The arrival of the Industrial Revolution in the early 19th century witnessed unprecedented changes in society: rapid economic progress went hand-in-hand with appalling working conditions, displacement, squalor and destitution for those at the bottom of the social scale. These new circumstances presented a challenge to contemporary image-makers, who wished to capture the effects of hunger, poverty and alienation in Britain, Ireland and France in the era before documentary photography.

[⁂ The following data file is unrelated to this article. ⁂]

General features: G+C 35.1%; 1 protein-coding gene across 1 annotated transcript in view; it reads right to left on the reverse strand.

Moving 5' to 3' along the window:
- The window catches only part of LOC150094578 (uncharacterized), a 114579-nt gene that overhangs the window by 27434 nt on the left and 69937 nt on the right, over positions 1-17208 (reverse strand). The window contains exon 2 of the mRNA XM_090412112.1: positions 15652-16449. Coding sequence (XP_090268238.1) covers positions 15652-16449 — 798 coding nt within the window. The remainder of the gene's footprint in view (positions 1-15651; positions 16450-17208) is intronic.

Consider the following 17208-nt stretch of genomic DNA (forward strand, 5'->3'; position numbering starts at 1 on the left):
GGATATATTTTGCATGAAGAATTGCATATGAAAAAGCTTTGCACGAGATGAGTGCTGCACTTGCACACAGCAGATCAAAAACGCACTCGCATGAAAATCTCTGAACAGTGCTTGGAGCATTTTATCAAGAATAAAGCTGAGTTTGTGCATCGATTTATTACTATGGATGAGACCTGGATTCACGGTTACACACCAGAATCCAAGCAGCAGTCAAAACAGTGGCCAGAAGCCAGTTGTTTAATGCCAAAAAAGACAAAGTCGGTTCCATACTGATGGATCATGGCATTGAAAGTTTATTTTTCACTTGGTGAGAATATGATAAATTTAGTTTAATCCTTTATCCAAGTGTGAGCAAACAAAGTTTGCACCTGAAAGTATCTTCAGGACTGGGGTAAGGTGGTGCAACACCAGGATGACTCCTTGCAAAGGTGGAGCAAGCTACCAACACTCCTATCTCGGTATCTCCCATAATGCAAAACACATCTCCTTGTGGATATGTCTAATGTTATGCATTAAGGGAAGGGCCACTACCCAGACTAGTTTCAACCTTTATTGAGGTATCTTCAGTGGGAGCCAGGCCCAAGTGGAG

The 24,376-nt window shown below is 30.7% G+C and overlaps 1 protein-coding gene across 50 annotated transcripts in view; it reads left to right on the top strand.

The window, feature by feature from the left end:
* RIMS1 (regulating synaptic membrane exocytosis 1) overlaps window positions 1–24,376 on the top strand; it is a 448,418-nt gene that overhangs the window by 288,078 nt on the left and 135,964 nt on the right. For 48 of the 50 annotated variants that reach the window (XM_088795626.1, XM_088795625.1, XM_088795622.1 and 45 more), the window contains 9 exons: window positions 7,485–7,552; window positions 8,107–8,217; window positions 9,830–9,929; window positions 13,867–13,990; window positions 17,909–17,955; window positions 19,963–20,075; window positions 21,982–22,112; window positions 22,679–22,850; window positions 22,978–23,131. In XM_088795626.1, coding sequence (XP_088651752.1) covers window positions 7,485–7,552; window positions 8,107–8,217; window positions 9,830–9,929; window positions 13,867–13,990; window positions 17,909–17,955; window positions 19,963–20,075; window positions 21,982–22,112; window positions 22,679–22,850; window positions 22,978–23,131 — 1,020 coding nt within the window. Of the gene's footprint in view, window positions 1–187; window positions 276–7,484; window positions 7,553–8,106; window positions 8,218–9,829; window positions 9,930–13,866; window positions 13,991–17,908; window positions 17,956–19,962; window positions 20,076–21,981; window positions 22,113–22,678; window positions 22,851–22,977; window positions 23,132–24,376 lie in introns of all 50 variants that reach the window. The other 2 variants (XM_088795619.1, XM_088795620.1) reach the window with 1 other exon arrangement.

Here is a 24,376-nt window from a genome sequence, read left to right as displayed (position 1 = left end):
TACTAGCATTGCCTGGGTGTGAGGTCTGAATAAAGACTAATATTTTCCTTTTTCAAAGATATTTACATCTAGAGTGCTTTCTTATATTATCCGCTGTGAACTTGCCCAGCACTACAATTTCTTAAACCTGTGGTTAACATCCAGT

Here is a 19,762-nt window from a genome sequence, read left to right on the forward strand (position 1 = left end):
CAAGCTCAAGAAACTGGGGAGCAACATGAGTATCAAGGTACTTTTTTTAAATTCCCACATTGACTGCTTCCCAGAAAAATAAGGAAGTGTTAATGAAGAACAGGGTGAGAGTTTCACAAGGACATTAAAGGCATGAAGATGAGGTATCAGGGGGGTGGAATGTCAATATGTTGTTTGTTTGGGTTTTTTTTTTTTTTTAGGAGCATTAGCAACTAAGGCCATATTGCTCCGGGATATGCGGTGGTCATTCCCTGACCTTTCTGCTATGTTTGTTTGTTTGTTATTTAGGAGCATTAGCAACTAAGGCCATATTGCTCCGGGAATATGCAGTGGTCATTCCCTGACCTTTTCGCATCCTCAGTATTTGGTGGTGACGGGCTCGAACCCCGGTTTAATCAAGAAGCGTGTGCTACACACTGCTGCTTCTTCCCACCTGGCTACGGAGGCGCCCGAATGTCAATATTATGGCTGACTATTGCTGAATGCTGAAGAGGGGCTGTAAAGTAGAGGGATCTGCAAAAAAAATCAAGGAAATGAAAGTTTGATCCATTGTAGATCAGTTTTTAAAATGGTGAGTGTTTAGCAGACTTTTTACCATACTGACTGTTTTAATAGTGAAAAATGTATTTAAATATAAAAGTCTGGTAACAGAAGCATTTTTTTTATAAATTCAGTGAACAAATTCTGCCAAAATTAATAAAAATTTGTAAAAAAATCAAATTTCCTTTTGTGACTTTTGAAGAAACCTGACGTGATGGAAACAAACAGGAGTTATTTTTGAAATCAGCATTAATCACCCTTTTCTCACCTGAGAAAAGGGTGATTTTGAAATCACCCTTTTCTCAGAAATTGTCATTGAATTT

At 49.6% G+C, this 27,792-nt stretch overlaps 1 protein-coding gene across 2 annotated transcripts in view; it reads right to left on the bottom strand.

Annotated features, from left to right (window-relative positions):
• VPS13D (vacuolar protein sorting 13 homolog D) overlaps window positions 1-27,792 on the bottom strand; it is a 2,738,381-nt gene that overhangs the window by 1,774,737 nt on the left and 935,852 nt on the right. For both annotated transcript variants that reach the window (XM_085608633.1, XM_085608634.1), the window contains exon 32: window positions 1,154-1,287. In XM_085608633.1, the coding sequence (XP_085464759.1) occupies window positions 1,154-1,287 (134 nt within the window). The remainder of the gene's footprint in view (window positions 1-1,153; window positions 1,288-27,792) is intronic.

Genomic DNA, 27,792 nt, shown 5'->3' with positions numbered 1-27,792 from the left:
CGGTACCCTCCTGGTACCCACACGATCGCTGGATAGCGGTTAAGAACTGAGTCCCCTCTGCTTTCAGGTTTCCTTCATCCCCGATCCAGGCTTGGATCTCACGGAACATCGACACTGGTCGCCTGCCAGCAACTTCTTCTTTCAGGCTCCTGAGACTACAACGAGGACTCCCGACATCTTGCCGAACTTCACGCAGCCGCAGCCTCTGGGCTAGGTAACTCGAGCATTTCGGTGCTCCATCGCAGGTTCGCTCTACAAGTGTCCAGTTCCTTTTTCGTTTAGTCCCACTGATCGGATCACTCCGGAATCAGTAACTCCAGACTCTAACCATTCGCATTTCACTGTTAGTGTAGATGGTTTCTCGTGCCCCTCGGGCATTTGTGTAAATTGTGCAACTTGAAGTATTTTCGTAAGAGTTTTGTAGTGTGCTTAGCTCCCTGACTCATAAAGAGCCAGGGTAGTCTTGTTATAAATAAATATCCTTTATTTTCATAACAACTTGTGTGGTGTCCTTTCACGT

In this groundbreaking book, the eminent art historian Linda Nochlin examines the styles and expressive strategies that were used by artists and illustrators to capture this misère, roughly characterized as poverty that afflicts both body and soul. She investigates images of the Irish Famine in the period 1846–51; the gendered representation of misery, particularly of poor women and prostitutes; and the work of three very different artists: Théodore Géricault, Gustave Courbet and the less well-known Fernand Pelez. The artists’ desire to depict the poor and the outcast accurately and convincingly is still a pertinent issue, though now, as Nochlin observes, the question has a moral and ethical dimension – does the documentary style belittle its subjects and degrade their condition?